Nagaratnamma’s statue can be seen opposite the Samadhi in Thiruvayaru. Over the decades, it has been modified with the patronage of generous donors and music lovers. Today it is a pilgrimage site for scores of Carnatic music lovers. While no one knows how Tyagaraja exactly looked, we do have several artistic impressions of what he might have looked like. The most celebrated one is the painting by the famous musician and scholar S Rajam that you can find in every Carnatic musician’s home across the world.
For the last many decades, thousands of Carnatic music lovers, artistes, Gurus, audiences throng to this Samadhi to commemorate Pushya Bahula Panchami. The celebrations begin five days earlier with back-to-back concerts that are a form of musical offering. Everyone comes together in a spirit of musical bonhomie and remembers the legacy of Tyagaraja with great reverence. On the final day morning, the idol of Tyagaraja enshrined in the Samadhi is offered prayers, like a god would in any temple in south India, with great rituals.
After that the group singing of five of his famous compositions takes place. These five compositions are grouped under the term ‘Pancharatna Kritis’ or five gems.
The Pancharatna Kritis are sung together as an offering from musicians and music lovers to the spirit of Tyagaraja. Over the decades, every great Carnatic musician worth his salt has participated in this event. They consider it a great honour and a prayer to take part in these celebrations and remember Tyagaraja through his songs.
Listen to the first of the five gems, ‘Jagadananda Karaka’ set to Nattai Ragam.
This is a vintage video from one of the older Aradhana celebrations. If you look properly, you can find some of the biggest stalwarts of that era like the famous violinist T N Krishnan and M S Gopalakrishnan, vocalists like Sudha Raghunathan and Aruna Sairam.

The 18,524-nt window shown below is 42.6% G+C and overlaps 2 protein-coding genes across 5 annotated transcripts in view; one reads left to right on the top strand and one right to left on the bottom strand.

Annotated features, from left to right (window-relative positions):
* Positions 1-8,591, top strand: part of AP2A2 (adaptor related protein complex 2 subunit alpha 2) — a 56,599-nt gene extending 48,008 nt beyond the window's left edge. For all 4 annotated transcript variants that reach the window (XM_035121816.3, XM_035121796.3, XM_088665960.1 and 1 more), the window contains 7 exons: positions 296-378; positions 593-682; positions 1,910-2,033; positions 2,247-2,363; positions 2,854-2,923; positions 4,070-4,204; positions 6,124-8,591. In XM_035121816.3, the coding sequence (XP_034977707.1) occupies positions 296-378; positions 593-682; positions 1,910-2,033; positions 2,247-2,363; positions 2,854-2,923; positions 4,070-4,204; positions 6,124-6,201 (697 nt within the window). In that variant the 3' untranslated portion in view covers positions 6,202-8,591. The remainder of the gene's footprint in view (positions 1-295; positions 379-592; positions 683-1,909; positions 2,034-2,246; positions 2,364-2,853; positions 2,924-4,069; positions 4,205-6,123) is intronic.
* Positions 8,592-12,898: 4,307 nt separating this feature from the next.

The life and music of Tyagaraja has been a subject of few films. The best one remains the film ‘Thyagayya’ made in 1946 by Chittor V Nagaiah. Shot at the original locations where Tyagaraja lived and moved around, this film has a lot of history in it. The film was a huge success all over the south. The film's greatest contribution however was that it prompted the formation of several Thyagaraja Sabhas. Nagaiah generously donated to start the first music school named after Tyagaraja in Thiruvayaru besides founding Thyaga Brahma Gana Sabha in Madras. He also constructed an auditorium, Vani Mahal which continues to function till date.
Listen to the famous Tyagaraja Kriti ‘Endaro Mahanubhavulu’, from Thyagayya.
To celebrate Tyagaraja, the Govt of India’s postage department released a special stamp in his honour, many decades ago. Tyagaraja continues to inspire scores of Carnatic music lovers across the world.
This year Pushya Bahula Panchami falls on the 17th of January according to the traditional calendar. This being the 250th birth year of Tyagaraja is a historic one. Scores of musicians, music lovers, devotees of Tyagaraja are making their way to Thiruvayaru even as you read this to commemorate this grand festive occasion.
The Tyagaraja Aradhana is the world’s largest gathering of musicians and music practitioners of one genre at any point of time. It doesn’t happen in Hindustani music or Dhrupad anywhere else in India. It doesn’t happen with Jazz, Pop or Western Classical music anywhere else in the world! In no other genre is a composer deified and worshipped as a saint like Tyagaraja is in Carnatic music. For as long as Carnatic music is sung, Tyagaraja and his Rama Bhakti will be immortalized.
Courtesy for all images: Krishnamurthy, Savitha Kumar
(Veejay Sai is an award-winning writer, editor and a culture critic. He writes extensively on Indian performing arts, cultural history, food and philosophy. He can be reached at firstname.lastname@example.org)